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The Federal Energy Regulatory Commission (FERC) is increasing its scrutiny of climate-related oversight and ramping up its emphasis on reducing greenhouse gas emissions (GHG) investigations in light of an unprecedented number of appeals-court rulings highlighting this regulatory mandate. The Commodity Futures Trading Commission (CFTC) also continues to be tough on rule-breakers, enforcing its rules for derivatives markets and trying to expand rules it can use to regulate the use of digital assets.
FERC first quarter highlights
FERC now has a full commission: Rich Glick (chair), James Danly, Allison Clements, Mark Christie, and Willie Phillips. Phillips is the most recent addition and was unanimously confirmed by the U.S. Senate on November 16, 2021. He was sworn in as a commissioner on December 3, 2021, ending the two-two split. Chairman Glick’s term will expire on June 30, 2022.
In 2021, FERC established the Office of Public Participation (OPP) to assist the public in participating in commission proceedings, and Elin Katz was appointed director. In February 2022, Nicole Sitaraman was named deputy director of OPP. According to FERC, OPP should be fully staffed by 2024.
Policy pronouncements tied up
On February 18, 2022, FERC issued two policy statements regarding its review and certification of interstate natural gas facilities: the Updated Policy Statement on Certification of New Interstate Natural Gas Facilities and the Interim Greenhouse Gas Emissions Policy Statement.
On March 3, the U.S. Senate Committee on Energy and Natural Resources held a hearing about the two policy statements. Senators Joe Manchin (D-W.Va.) and John Barrasso (R-Wyo.) expressed strong concerns that the policy statements could harm energy independence and security and impose additional costs on consumers. Additionally, dozens of parties (including 18 states) filed requests for rehearing and/or reconsideration of the policy statements. On March 24, at its monthly open meeting, FERC unanimously voted to designate the two as draft policy statements that will no longer apply to pending project applications. FERC also requested initial comments on the draft policy statements by April 25.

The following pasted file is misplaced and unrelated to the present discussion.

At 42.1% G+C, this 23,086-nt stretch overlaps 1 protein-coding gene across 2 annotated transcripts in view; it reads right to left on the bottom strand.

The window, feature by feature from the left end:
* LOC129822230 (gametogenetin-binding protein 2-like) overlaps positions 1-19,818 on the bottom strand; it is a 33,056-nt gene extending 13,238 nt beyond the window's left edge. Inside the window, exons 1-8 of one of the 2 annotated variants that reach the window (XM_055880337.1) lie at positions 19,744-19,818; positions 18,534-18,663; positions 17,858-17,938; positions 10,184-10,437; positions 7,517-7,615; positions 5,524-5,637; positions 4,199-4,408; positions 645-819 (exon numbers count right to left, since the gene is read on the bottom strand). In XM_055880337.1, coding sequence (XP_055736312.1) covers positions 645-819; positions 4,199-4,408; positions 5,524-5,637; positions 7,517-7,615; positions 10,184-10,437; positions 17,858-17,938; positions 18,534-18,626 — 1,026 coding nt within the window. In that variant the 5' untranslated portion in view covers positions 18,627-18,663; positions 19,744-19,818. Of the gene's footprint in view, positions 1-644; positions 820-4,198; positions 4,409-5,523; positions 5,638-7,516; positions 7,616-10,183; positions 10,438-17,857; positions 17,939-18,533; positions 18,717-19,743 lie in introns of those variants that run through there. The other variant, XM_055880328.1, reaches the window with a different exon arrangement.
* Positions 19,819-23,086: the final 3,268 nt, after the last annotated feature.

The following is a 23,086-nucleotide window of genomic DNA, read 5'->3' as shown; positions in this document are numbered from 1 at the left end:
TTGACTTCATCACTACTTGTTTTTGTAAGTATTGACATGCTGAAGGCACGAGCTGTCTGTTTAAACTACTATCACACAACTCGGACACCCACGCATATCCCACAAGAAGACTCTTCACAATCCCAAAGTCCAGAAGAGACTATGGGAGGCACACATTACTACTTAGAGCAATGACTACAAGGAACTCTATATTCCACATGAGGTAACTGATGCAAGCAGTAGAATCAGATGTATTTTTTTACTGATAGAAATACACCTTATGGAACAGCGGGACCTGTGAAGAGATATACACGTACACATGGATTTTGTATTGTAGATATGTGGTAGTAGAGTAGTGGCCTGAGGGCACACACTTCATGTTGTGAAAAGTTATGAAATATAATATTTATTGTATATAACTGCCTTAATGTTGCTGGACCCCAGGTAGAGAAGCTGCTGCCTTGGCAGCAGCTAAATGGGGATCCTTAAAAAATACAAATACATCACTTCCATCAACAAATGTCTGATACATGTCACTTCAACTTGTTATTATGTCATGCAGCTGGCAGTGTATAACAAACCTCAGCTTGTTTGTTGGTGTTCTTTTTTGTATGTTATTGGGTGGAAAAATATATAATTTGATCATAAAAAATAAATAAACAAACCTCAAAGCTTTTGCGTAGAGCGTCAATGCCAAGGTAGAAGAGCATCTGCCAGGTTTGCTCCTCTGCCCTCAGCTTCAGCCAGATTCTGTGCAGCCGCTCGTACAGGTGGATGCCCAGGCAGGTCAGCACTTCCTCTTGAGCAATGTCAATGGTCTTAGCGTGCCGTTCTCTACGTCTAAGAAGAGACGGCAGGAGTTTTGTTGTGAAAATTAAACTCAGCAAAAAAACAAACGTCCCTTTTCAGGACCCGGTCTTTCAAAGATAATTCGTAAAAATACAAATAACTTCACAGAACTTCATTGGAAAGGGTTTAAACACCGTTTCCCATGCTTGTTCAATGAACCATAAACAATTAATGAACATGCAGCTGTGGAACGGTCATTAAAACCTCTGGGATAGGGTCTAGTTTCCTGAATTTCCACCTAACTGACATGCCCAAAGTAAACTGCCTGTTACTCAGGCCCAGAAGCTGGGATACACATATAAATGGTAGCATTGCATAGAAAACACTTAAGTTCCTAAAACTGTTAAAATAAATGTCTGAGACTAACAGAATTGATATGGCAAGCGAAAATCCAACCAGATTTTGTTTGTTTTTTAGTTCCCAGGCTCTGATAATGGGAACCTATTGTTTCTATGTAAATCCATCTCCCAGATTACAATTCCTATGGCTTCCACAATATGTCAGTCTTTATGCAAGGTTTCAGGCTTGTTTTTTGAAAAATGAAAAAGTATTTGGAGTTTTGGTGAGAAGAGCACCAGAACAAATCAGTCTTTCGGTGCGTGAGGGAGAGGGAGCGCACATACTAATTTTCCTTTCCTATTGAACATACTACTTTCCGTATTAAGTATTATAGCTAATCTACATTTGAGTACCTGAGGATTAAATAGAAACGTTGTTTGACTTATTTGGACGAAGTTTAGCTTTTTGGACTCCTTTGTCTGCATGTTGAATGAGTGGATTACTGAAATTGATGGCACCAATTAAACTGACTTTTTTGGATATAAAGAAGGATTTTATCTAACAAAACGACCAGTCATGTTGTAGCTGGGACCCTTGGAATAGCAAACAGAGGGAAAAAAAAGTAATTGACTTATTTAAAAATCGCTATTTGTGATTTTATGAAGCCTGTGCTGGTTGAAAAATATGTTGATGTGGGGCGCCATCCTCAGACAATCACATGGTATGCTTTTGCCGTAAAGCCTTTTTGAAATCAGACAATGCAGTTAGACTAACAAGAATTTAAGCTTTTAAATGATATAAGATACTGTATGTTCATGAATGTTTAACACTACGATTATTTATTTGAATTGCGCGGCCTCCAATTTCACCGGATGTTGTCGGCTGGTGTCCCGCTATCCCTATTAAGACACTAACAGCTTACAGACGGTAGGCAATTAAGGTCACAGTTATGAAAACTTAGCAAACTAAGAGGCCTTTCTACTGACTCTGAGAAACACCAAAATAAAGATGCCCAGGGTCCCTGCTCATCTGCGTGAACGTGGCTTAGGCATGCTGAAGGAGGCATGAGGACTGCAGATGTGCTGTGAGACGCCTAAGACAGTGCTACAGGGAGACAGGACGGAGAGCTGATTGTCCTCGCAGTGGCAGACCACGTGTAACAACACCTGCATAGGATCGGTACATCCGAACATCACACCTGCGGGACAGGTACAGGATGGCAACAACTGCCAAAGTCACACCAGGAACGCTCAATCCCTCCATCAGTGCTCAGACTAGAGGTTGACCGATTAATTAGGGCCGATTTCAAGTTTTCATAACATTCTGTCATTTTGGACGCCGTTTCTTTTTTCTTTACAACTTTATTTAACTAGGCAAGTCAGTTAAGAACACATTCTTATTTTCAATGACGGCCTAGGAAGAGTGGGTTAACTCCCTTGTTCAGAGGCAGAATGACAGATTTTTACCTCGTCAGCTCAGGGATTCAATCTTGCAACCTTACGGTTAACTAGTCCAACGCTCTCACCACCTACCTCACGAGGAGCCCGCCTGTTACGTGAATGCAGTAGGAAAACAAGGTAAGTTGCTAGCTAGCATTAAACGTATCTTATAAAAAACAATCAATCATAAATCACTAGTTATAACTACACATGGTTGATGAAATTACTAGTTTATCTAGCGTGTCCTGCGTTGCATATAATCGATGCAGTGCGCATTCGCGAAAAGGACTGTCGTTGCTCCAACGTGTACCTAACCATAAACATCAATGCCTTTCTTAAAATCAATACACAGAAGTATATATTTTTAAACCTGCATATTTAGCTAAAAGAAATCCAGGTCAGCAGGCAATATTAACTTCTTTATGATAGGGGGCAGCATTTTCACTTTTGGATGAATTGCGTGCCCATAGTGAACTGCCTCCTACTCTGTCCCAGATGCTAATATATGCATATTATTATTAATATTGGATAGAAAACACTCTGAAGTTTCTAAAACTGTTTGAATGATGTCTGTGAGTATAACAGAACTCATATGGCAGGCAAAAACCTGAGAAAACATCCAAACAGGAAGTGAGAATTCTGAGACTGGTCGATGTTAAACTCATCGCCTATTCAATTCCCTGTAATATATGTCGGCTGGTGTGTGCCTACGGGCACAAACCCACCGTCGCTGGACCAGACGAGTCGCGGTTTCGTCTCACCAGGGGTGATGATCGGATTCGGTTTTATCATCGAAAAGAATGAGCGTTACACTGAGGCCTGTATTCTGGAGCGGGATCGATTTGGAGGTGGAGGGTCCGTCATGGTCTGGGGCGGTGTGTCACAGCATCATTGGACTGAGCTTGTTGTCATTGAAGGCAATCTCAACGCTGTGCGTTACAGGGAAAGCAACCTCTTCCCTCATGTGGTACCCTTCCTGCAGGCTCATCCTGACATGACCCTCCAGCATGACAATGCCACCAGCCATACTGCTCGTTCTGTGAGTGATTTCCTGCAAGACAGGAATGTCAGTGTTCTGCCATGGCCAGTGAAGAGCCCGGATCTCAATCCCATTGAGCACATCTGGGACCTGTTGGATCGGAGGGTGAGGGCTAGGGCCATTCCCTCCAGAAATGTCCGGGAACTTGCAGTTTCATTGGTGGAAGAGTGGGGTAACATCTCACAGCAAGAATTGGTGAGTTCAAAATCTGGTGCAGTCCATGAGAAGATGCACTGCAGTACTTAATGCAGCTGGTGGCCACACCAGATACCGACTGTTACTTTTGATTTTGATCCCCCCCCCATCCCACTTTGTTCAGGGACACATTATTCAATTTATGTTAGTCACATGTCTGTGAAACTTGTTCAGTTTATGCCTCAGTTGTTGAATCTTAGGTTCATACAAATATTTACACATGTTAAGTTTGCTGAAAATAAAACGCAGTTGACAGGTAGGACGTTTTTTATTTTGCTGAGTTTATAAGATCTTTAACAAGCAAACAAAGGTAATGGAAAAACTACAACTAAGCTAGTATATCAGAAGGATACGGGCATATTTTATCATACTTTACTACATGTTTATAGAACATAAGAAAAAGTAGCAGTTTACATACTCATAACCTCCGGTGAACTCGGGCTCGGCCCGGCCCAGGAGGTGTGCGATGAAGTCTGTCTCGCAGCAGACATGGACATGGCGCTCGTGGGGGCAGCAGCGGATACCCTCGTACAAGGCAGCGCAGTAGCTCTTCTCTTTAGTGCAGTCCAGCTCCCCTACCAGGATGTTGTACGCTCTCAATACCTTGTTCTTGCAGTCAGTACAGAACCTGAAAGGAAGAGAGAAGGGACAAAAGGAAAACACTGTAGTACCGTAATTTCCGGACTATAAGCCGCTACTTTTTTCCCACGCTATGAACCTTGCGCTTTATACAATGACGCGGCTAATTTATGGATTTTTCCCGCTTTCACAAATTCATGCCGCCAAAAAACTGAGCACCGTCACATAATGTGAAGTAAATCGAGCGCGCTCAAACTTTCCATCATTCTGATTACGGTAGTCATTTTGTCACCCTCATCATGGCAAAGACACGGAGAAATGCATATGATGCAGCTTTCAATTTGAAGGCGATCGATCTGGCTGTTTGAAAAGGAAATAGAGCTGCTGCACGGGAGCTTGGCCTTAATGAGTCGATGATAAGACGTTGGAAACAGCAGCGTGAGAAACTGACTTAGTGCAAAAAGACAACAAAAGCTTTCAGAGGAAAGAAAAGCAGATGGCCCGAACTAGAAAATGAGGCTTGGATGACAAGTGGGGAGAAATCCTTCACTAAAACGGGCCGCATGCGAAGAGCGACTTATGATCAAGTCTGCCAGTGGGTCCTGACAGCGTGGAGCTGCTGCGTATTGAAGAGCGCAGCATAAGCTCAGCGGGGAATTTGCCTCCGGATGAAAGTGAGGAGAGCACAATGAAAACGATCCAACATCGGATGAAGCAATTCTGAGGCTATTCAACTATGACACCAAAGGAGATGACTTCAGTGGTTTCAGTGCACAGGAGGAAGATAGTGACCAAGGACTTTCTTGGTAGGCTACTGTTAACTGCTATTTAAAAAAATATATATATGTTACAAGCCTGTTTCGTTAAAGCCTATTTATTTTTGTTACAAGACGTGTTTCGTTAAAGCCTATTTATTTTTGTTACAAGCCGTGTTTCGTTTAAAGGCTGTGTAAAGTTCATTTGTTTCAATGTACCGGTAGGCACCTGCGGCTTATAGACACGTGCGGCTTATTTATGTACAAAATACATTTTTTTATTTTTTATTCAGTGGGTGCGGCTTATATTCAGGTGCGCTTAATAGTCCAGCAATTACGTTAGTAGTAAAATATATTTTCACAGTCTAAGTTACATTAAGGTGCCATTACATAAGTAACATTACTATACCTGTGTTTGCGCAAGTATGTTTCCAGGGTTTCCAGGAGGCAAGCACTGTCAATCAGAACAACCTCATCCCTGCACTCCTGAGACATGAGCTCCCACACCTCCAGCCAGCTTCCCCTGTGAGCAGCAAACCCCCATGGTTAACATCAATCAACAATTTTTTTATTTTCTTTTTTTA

Appeals court decisions focus heavily on FERC’s evaluation of pipeline applications
In Food & Water Watch v. FERC, the U.S. Court of Appeals for the District of Columbia Circuit held that FERC failed to adequately consider the effects that a new natural gas pipeline and compressor station would have on downstream GHG emissions. The circuit court remanded the case, ordering FERC to conduct a supplemental environmental assessment. Notably, the D.C. Circuit did not vacate the decision or revoke the certificate, because doing so would have been “quite disruptive” to the relevant pipeline construction, which was, at the time, “either mid-construction or already operational.”
In Environmental Defense Fund v. FERC, the D.C. Circuit vacated and remanded FERC orders approving the Spire STL pipeline, stating that FERC inappropriately based a finding of project need on a single precedent agreement with an affiliated shipper in a region with flat demand for natural gas. The circuit court also held that FERC failed to analyze whether the project would result in cost savings or other economic benefits.
Following the D.C. Circuit’s decision to vacate FERC’s orders, Spire STL filed an application for a temporary certificate. Spire STL stated that its affiliate would be unable to provide adequate retail service and ensure reliability to the St. Louis region, particularly during the winter months, if Spire STL was removed from service.
Acting sua sponte, FERC granted Spire STL a 90-day temporary certificate to ensure continuity of service but noted that the temporary certificate does not indicate how FERC will address Spire STL’s request for a temporary certificate or the D.C. Circuit’s remand. Spire STL’s case is unprecedented insofar as the pipeline’s certificate was vacated after the pipeline was already built.
FERC recently terminated a proceeding over whether Algonquin Gas Transmission should be permitted to put the Weymouth compressor station in service. FERC previously issued final orders granting a certificate to Algonquin to construct and operate the compressor station but, after problems with the compressor led to emergency shutdowns, FERC requested briefs to address whether the compressor should remain in service. Here, FERC was forced to assess whether the agency could revoke a certificate that was already granted. After briefs were submitted, FERC found that it has no authority to revisit the original certificate orders.
- FERC now has a full quorum; imposes big enforcement fines
- Appeals court reverses FERC orders restricting gas pipelines
- FERC seeks tougher reliability standards for critical infrastructure
- CFTC pursues greater control over digital asset trading platforms
- Full quorum of CFTC commissioners expected soon